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Chungking Express (#110 of 4)

If I Had a Sight & Sound Ballot Tim Peters’s Top 10 Films of All Time

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If I Had a Sight & Sound Film Ballot: Tim Peters’s Top 10 Films of All Time
If I Had a Sight & Sound Film Ballot: Tim Peters’s Top 10 Films of All Time

In the interest of iconoclasm, and of pointing one’s critical finger at great movies that were created, you know, sometime after the 1970s, what follows is an alphabetically-arranged list of what this reviewer thinks are world-historically worthwhile films produced after 1986, the year of his birth. The standards of judgment that these movies were able to so spectacularly and consistently surpass are the standards of a person who is, well, in his mid-20s, and who is agitated and restless and frequently lonesome. Those standards involve, more cinematically-speaking, the intensity of the movie; the intelligence of the movie; its willingness to admit that life is often disappointing, drab, and deceptive; and a preference for protagonists who are struggling to resist the rather deadening expectations of the society in which they’ve found themselves living. Given the quantity of critical cinematic verbiage that’s emanated forth on the Internet prior to, and in the wake of, the release of the 2012 Sight & Sound Top 10 list, this reviewer will say no more, but merely and humbly direct your attention to the list he’s provided.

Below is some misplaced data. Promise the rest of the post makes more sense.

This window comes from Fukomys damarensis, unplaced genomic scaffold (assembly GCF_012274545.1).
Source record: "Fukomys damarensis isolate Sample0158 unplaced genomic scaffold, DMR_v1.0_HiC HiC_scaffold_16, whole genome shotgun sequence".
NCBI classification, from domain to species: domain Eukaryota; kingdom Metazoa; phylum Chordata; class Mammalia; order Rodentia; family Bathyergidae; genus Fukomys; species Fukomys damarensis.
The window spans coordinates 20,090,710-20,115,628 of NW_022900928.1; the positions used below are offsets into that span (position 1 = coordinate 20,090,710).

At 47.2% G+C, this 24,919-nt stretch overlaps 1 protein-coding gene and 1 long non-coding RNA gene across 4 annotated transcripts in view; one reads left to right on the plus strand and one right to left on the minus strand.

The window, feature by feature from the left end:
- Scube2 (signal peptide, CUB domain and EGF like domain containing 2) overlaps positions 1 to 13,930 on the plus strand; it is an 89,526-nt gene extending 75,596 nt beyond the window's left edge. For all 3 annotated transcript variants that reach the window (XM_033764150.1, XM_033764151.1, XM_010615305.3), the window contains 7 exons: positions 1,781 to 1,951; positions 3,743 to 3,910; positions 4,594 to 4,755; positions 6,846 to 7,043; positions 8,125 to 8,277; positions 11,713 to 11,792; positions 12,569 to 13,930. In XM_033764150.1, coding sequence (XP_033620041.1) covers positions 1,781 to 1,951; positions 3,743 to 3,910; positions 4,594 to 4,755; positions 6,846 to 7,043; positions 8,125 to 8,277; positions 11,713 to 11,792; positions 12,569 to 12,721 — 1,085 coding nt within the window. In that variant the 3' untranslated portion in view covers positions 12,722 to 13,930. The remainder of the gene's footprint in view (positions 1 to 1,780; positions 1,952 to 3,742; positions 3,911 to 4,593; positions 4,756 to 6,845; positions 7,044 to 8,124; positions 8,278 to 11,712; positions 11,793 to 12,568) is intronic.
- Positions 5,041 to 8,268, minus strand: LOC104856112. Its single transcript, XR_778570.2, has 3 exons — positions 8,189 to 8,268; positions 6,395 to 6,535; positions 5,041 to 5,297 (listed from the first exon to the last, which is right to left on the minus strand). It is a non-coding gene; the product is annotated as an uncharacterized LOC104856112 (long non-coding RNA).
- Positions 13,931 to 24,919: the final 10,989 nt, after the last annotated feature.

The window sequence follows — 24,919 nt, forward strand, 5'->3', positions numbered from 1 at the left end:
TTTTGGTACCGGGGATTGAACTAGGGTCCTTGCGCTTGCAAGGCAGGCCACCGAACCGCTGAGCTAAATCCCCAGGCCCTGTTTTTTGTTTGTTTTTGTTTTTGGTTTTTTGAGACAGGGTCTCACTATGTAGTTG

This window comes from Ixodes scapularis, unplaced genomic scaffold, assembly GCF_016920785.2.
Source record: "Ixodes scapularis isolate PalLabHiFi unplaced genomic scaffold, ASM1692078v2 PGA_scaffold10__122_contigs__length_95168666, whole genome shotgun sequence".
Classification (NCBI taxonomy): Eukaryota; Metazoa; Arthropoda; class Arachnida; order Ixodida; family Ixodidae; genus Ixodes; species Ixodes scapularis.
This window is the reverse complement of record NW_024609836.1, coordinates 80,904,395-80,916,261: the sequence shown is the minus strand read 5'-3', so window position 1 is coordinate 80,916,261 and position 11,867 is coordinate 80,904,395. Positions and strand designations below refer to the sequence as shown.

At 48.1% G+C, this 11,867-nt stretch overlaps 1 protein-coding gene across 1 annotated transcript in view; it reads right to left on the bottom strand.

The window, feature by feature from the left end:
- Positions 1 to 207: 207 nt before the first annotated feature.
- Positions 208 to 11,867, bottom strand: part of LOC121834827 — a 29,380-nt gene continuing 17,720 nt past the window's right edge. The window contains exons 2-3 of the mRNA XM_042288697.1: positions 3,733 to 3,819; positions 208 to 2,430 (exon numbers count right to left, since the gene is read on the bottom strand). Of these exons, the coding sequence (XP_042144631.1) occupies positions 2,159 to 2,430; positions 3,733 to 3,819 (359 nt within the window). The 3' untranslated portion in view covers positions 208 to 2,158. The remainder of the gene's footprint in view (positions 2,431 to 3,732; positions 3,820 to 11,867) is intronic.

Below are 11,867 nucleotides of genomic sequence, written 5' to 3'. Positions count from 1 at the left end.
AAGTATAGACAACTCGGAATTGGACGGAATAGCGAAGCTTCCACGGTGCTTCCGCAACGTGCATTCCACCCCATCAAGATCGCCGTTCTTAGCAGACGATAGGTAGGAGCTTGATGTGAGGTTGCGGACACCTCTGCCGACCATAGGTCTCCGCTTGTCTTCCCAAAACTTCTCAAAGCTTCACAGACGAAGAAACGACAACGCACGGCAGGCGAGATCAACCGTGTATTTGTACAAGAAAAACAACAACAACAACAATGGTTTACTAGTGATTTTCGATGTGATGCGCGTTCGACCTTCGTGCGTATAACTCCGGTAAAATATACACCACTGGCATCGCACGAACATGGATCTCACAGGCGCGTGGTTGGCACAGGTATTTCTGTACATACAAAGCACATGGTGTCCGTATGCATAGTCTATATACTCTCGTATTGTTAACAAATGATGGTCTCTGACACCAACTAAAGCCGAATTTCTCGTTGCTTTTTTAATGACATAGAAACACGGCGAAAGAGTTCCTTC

If I Had a Sight & Sound Film Ballot Kenji Fujishima’s Top 10 Films of All Time

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If I Had a Sight & Sound Film Ballot: Kenji Fujishima’s Top 10 Films of All Time
If I Had a Sight & Sound Film Ballot: Kenji Fujishima’s Top 10 Films of All Time

In trying to whip up a Top 10 for this alternative Sight & Sound poll, I decided from the beginning to try to forgo any extra-cinematic considerations and simply go with 10 films that mean a great deal to me personally. There’s an implicit canon-building aspect to this particular exercise, and surely some would feel a need to take into account not only previous Sight & Sound poll-toppers (Citizen Kane, The Rules of the Game, , etc.), but also such things as historical importance in coming up with a list for posterity. But where’s the fun in that? Besides, screw posterity: I’m totally willing to admit, at the outset, the possibility that any of my favorite 10 below may decline in estimation over time, to be replaced by another film entirely that I may begin to appreciate more as I grow older. For now, though, these are 10 films that I could not part with in my life.

The Conversations: Wong Kar-wai

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The Conversations: Wong Kar-wai
The Conversations: Wong Kar-wai